cupric oxide, CuO, is absorbed very poorly by most species (Baker and Ammerman, 1995a). However, no studies on the biologic availability of Cu in these compounds have been conducted with nonhuman primates.

Excessive dietary zinc can lead to Cu deficiency in a number of mammalian species (Baker and Ammerman, 1995a). That could be important in infant primates raised with their mothers in breeding colonies in galvanized cages, such as corncribs. Under such circumstances, depigmentation of the hair (achromotrichia), alopecia, weakness, and microcytic anemia were observed in infants of rhesus (Macaca mulatta) mothers fed commercial diets but not in the adults. The achromotrichia was described as development of a steel-gray hair coat. Serum zinc was increased, and serum Cu decreased. Animals raised in stainless-steel cages and fed the same diet did not develop the syndrome. High intakes of zinc from the galvanized caging apparently induced a Cu deficiency in the infant animals (Stevens et al. 1977; Obeck, 1978; Wagner et al., 1985). Stevens et al. (1977) and Wagner et al. (1985) gave no details on diet composition. Obeck (1978) reported that the commercial diet contained zinc at 34 mg·kg-1 and Cu at 10 mg·kg-1, an insufficient amount of Cu to prevent the syndrome. Higher concentrations were not evaluated, so it is not known whether the effect of galvanized caging on infant rhesus can be overcome by increasing the Cu in rations consumed mostly by the mothers. Hypocupremia, sider-oblastic anemia, leukopenia, and neutropenia were observed in an adolescent human who ingested excessive amounts of zinc (Porea et al., 2000).

Low Cu status in infant rhesus monkeys also has been induced by feeding a commercial canned infant liquid formula designed for human infants (Lonnerdal et al., 2001). Information on the form of Cu in the liquid formula and the heat treatment to which it was subjected were not revealed by the manufacturer of the product. However, the Cu concentration was described to be comparable to that in other commercial products tested at the same time. The researchers speculated that the conditions of heat processing might have reduced Cu availability, thereby inducing a Cu deficiency. Besides hypocupremia, low serum ceruloplasmin, and low erythrocyte Cu, Zn-superoxide dismutase activity, the monkeys became anemic and had a change in hair color.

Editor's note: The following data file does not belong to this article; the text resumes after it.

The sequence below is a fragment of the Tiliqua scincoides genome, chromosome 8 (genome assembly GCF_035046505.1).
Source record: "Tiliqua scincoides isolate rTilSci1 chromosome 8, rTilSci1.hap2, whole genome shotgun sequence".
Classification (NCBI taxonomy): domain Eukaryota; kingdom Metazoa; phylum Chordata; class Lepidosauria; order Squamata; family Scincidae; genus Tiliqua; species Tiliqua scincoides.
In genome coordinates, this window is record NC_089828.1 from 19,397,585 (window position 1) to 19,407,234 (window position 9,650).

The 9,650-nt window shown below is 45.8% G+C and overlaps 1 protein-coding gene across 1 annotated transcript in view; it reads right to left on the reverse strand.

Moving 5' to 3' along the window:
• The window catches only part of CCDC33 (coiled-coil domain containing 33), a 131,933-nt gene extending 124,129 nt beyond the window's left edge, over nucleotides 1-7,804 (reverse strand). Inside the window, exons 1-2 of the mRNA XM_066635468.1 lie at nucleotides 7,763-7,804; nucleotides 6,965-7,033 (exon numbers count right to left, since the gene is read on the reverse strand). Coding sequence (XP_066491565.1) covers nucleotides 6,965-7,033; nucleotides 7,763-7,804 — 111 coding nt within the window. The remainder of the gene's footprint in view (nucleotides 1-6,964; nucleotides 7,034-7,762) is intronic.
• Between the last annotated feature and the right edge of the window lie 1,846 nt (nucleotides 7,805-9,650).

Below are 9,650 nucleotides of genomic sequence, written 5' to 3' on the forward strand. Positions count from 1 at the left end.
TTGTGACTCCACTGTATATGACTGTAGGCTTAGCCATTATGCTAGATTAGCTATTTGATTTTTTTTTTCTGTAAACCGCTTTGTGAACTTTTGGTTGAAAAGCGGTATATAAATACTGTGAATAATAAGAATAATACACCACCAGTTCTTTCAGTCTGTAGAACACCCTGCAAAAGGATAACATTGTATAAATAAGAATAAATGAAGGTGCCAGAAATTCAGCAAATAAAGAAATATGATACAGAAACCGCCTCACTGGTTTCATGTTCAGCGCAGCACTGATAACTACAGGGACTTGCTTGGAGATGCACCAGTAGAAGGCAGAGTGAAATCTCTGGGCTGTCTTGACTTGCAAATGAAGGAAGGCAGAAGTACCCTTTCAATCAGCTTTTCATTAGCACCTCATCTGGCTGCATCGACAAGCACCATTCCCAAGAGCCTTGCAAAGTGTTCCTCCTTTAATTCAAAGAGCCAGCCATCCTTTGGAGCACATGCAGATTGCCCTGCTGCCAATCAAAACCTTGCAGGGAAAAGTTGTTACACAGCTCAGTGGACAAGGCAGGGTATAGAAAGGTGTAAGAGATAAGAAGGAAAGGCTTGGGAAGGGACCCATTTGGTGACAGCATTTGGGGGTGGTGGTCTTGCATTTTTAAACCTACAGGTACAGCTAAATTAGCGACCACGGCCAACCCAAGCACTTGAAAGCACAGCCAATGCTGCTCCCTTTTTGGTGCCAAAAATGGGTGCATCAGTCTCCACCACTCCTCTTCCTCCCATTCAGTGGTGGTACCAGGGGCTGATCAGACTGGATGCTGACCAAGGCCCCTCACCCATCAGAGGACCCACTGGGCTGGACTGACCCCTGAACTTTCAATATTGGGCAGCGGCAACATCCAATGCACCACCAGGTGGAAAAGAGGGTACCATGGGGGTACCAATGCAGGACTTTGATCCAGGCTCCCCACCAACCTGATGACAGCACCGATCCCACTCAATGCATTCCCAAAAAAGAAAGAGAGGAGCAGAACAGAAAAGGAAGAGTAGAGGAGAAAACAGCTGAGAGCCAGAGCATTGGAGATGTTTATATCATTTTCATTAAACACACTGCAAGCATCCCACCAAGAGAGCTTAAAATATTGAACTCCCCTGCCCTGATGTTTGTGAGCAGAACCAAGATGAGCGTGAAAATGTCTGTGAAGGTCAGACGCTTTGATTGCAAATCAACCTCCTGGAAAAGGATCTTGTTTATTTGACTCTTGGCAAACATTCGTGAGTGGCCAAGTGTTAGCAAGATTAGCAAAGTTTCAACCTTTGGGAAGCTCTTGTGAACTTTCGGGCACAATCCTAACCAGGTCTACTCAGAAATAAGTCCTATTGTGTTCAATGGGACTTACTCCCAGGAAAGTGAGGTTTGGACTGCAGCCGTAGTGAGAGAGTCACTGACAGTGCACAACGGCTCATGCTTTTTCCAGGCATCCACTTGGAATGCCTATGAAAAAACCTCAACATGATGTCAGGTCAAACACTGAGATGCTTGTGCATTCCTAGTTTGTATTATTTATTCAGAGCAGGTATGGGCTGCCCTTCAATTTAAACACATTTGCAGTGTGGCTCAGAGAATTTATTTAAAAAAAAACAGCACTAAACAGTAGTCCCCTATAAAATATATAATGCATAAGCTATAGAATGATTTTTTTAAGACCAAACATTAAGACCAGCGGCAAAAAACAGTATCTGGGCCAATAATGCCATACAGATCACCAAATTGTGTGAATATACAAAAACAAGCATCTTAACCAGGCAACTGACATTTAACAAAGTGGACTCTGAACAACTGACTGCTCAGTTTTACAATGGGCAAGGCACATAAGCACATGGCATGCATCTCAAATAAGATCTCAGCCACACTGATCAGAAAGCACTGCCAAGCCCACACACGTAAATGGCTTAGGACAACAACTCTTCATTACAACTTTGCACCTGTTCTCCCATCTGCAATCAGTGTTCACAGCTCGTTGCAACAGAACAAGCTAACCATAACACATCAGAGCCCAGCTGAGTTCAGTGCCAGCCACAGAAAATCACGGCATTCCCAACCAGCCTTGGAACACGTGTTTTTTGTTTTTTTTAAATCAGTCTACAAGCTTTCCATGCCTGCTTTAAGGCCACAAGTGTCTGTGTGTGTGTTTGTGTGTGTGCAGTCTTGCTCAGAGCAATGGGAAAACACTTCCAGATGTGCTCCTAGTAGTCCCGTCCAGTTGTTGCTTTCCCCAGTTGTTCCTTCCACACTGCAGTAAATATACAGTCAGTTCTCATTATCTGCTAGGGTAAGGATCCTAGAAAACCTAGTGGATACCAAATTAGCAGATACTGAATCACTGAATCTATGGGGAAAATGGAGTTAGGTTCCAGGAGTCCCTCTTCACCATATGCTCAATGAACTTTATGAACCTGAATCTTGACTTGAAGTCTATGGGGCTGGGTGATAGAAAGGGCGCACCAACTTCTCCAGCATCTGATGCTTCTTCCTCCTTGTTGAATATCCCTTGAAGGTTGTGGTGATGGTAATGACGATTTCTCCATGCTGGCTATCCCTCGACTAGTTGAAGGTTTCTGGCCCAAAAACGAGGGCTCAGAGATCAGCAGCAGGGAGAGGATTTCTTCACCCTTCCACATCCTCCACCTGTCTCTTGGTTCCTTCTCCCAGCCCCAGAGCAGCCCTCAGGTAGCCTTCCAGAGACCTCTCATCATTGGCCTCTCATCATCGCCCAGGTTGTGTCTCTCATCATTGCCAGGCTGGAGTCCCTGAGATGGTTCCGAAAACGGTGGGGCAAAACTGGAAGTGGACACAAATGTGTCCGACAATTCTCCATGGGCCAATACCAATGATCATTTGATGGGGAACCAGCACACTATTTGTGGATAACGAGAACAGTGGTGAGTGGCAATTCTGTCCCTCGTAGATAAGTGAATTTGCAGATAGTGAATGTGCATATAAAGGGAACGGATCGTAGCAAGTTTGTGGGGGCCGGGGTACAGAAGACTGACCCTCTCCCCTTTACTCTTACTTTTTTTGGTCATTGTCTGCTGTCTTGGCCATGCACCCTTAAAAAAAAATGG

Fischer and Giroux (1987) fed a specially formulated commercial type of monkey diet containing zinc at 30 mg·kg-1and Cu at 6 mg·kg-1to cynomolgus (Macaca fascicularis) monkeys. The diet was supplemented with 10 or 24 mg of zinc each day. The 10-mg zinc supplement was given to the control group to meet the nutritional requirement and compensate for zinc bound to dietary phytate. The male and female animals weighed about 3.5 and 2.7 kg and ate 120 and 90 g·d-1, respectively. Monkeys that received the 24-mg zinc supplement had higher plasma zinc, lower plasma Cu, and somewhat increased plasma cholesterol. Plasma ceruloplasmin, hematocrit, and hemoglobin were not affected. Increased plasma cholesterol is a sign of Cu deficiency in rats and humans. In this experiment, zinc supplementation appeared to impair Cu status.

Adult cynomolgus monkeys weighing 4.2-4.8 kg were fed purified liquid diets containing Cu at about 0.4 mg·kg-1 of DMfor 28 weeks (Milne et al., 1981). High concentrations of ascorbic acid are known to reduce Cu use in several species (Baker and Ammerman, 1995a), so the effect of ascorbic acid was evaluated by giving animals a supplement of 1 or 25 mg of ascorbic acid per kilogram of body weight. There was relatively little change in serum Cu or ceruloplasmin (a Cu-containing enzyme) concentrations, but there was a significant increase in serum cholesterol rising from 80 mg·dl-1 to 108 mg·dl-1. At the end of 28 weeks, approximately 2 mg of Cu·kg-1 of DMwere added to the diet, furnishing a total Cu concentration of about 2.5 mg·kg-1 of dietary DM. After 4 weeks on this Cu-supplemented diet, serum cholesterol concentrations of animals receiving the higher amounts of ascorbic acid were elevated above those of animals receiving the lower amounts of ascorbic acid, suggesting that ascorbic acid may have interfered with Cu absorption.

Available data are not sufficient to establish a Cu requirement. Cu at 12-20 mg·kg-1 in commercial diets seems to be sufficient under most conditions (Knapka et al., 1995). However, it might not be sufficient for breeding colonies exposed to high concentrations of zinc from galvanized caging. Cu from CuSO4 at about 2 mg·kg-1 of diet was sufficient to reverse an increase in cholesterol in adult cynomolgus monkeys (Milne et al., 1981). Cu at 15 mg·kg-1 of dietary DMshould be sufficient to meet the dietary needs of animals not exposed to excessive dietary zinc.


Manganese (Mn) is a constituent of several metalloenzymes, such as arginase, pyruvate carboxylase, glutamine synthetase, and Mn-superoxide dismutase. Such enzymes as oxidoreductases, lyases, ligases, hydrolases, kinases, decarboxylases, and transferases can be activated by Mn, but most of these can also be activated by other cations, particularly magnesium (Nielsen, 1999).

Manganous sulfate and manganous oxide are the most common supplemental forms of Mn used in animal feeds. Compared with manganous sulfate, the bioavailability of manganese oxide in chicks was 60-77%, and that of manganous carbonate was 32-36% (McDowell, 1992).

Mn deficiency has been demonstrated in a number of avian and mammalian species. Female rhesus (Macaca mulatta) monkeys fed a semisynthetic diet containing Mn at 0.5 were mated and maintained on this low-Mn diet throughout their pregnancy. Their infants were

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